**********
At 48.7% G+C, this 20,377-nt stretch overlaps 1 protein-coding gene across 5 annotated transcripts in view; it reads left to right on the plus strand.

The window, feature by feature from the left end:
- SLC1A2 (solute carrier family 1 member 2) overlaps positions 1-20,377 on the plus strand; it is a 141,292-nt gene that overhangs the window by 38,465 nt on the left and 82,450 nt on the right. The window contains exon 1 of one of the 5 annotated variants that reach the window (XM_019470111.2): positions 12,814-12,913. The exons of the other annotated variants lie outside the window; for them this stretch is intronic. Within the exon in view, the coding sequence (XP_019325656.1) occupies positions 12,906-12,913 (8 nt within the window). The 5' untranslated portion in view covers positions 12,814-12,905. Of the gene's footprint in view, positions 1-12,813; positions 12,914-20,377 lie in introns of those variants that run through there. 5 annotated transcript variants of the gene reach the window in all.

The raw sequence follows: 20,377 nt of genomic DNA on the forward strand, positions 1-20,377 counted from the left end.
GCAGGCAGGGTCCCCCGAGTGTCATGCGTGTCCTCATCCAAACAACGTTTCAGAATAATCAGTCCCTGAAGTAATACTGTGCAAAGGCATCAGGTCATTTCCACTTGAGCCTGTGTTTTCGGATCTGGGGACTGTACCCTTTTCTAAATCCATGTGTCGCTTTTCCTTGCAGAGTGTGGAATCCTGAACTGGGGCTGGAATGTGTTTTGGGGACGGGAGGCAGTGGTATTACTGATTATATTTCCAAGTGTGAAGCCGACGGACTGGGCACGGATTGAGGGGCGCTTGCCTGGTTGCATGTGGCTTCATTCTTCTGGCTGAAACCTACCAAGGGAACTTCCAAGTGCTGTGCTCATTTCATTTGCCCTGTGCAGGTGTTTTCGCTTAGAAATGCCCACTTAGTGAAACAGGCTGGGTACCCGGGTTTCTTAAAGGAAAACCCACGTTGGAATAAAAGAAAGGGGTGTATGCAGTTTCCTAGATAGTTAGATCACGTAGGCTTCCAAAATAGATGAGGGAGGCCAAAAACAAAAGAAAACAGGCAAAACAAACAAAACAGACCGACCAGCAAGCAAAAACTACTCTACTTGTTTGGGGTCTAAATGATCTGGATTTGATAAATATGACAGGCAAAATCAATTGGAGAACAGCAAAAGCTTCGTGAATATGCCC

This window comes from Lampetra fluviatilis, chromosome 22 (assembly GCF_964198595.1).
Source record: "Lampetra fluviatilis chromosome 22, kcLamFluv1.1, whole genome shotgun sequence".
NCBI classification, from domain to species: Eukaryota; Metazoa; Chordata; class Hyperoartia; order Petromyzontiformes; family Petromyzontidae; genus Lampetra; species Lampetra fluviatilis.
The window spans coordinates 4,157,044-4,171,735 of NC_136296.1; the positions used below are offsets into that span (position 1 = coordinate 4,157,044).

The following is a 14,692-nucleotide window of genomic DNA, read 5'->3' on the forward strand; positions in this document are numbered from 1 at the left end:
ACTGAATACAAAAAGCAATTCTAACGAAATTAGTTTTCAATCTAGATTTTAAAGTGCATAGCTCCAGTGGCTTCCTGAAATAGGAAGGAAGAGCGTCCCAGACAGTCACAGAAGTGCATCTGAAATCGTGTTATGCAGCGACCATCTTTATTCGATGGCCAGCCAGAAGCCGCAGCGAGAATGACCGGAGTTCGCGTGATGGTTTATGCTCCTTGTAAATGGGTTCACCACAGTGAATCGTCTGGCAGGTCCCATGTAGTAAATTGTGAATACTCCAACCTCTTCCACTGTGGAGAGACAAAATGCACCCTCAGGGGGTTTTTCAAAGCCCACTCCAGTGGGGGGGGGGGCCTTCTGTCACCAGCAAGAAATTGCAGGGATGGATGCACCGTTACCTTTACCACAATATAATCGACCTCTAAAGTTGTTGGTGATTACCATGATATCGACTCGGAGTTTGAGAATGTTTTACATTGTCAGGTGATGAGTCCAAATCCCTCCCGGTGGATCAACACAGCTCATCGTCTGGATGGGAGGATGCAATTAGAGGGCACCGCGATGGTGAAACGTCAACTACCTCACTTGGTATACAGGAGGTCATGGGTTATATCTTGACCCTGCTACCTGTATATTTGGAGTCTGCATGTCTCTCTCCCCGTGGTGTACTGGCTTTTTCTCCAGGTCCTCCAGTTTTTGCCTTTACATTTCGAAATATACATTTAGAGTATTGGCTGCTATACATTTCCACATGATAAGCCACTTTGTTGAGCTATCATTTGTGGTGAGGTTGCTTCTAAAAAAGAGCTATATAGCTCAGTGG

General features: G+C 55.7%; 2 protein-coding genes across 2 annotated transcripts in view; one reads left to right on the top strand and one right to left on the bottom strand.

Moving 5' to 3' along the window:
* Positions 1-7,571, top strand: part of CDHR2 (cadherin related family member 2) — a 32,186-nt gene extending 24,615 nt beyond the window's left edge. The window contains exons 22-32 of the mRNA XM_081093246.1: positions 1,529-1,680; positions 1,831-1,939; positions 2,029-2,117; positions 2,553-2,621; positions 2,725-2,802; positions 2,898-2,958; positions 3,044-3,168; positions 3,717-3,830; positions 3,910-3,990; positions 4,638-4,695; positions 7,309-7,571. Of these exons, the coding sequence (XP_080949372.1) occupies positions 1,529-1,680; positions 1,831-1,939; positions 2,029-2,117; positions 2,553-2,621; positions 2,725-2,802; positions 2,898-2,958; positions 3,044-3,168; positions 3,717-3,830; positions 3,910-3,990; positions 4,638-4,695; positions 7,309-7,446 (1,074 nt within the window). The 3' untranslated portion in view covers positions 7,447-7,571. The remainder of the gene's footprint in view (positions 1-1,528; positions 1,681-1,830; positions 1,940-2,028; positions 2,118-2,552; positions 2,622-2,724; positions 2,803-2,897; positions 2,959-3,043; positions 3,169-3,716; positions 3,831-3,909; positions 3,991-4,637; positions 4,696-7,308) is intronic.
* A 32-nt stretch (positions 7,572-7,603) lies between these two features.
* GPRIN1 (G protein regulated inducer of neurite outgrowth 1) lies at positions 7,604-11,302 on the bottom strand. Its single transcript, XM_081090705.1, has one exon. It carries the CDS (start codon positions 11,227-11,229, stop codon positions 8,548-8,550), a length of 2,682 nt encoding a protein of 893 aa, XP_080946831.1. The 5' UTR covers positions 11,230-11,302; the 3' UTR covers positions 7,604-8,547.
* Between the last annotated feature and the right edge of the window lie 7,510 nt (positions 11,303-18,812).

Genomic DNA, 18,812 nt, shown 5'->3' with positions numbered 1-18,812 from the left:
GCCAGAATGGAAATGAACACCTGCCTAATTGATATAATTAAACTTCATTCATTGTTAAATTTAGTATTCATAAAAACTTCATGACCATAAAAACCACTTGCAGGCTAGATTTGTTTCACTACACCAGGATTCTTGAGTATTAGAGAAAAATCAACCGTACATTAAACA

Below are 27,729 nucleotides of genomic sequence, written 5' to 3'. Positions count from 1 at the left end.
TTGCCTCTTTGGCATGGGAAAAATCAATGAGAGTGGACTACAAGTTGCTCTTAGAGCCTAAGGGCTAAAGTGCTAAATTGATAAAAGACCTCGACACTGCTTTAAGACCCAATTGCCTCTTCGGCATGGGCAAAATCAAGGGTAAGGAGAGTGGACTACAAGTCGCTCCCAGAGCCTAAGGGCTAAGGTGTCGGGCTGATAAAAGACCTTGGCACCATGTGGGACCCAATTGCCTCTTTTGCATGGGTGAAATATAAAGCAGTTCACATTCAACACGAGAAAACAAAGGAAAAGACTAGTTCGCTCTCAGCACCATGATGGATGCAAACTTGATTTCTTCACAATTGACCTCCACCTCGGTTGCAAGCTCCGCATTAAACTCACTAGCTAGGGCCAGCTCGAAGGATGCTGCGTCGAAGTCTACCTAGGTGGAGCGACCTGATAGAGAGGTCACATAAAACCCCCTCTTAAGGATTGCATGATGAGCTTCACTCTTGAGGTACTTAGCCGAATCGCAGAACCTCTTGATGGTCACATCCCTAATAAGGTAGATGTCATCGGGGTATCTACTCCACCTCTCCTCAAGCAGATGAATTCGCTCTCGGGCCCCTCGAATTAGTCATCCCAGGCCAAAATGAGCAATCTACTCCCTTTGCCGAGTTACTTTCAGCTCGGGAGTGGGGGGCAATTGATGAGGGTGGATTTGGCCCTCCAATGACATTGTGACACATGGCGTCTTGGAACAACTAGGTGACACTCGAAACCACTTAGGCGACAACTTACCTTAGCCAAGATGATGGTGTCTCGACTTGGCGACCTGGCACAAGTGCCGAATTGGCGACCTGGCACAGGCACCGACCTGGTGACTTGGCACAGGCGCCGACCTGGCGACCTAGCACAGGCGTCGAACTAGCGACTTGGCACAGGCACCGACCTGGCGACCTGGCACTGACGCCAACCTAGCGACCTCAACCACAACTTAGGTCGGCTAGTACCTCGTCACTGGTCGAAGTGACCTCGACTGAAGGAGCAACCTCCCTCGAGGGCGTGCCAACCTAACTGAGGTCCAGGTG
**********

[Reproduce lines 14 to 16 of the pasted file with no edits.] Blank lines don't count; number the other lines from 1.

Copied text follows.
* Positions 1-7,571, top strand: part of CDHR2 (cadherin related family member 2) — a 32,186-nt gene extending 24,615 nt beyond the window's left edge. The window contains exons 22-32 of the mRNA XM_081093246.1: positions 1,529-1,680; positions 1,831-1,939; positions 2,029-2,117; positions 2,553-2,621; positions 2,725-2,802; positions 2,898-2,958; positions 3,044-3,168; positions 3,717-3,830; positions 3,910-3,990; positions 4,638-4,695; positions 7,309-7,571. Of these exons, the coding sequence (XP_080949372.1) occupies positions 1,529-1,680; positions 1,831-1,939; positions 2,029-2,117; positions 2,553-2,621; positions 2,725-2,802; positions 2,898-2,958; positions 3,044-3,168; positions 3,717-3,830; positions 3,910-3,990; positions 4,638-4,695; positions 7,309-7,446 (1,074 nt within the window). The 3' untranslated portion in view covers positions 7,447-7,571. The remainder of the gene's footprint in view (positions 1-1,528; positions 1,681-1,830; positions 1,940-2,028; positions 2,118-2,552; positions 2,622-2,724; positions 2,803-2,897; positions 2,959-3,043; positions 3,169-3,716; positions 3,831-3,909; positions 3,991-4,637; positions 4,696-7,308) is intronic.
* A 32-nt stretch (positions 7,572-7,603) lies between these two features.
* GPRIN1 (G protein regulated inducer of neurite outgrowth 1) lies at positions 7,604-11,302 on the bottom strand. Its single transcript, XM_081090705.1, has one exon. It carries the CDS (start codon positions 11,227-11,229, stop codon positions 8,548-8,550), a length of 2,682 nt encoding a protein of 893 aa, XP_080946831.1. The 5' UTR covers positions 11,230-11,302; the 3' UTR covers positions 7,604-8,547.